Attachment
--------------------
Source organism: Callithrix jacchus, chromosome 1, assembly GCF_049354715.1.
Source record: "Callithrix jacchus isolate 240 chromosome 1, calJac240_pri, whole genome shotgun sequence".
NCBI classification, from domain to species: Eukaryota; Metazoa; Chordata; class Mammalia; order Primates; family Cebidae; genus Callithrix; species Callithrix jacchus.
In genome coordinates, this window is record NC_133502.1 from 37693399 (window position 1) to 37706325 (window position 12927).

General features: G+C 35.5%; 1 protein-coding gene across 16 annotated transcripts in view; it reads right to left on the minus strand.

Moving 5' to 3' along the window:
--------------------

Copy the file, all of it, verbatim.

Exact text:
Source organism: Callithrix jacchus, chromosome 1, assembly GCF_049354715.1.
Source record: "Callithrix jacchus isolate 240 chromosome 1, calJac240_pri, whole genome shotgun sequence".
NCBI classification, from domain to species: Eukaryota; Metazoa; Chordata; class Mammalia; order Primates; family Cebidae; genus Callithrix; species Callithrix jacchus.
In genome coordinates, this window is record NC_133502.1 from 37693399 (window position 1) to 37706325 (window position 12927).

General features: G+C 35.5%; 1 protein-coding gene across 16 annotated transcripts in view; it reads right to left on the minus strand.

Moving 5' to 3' along the window: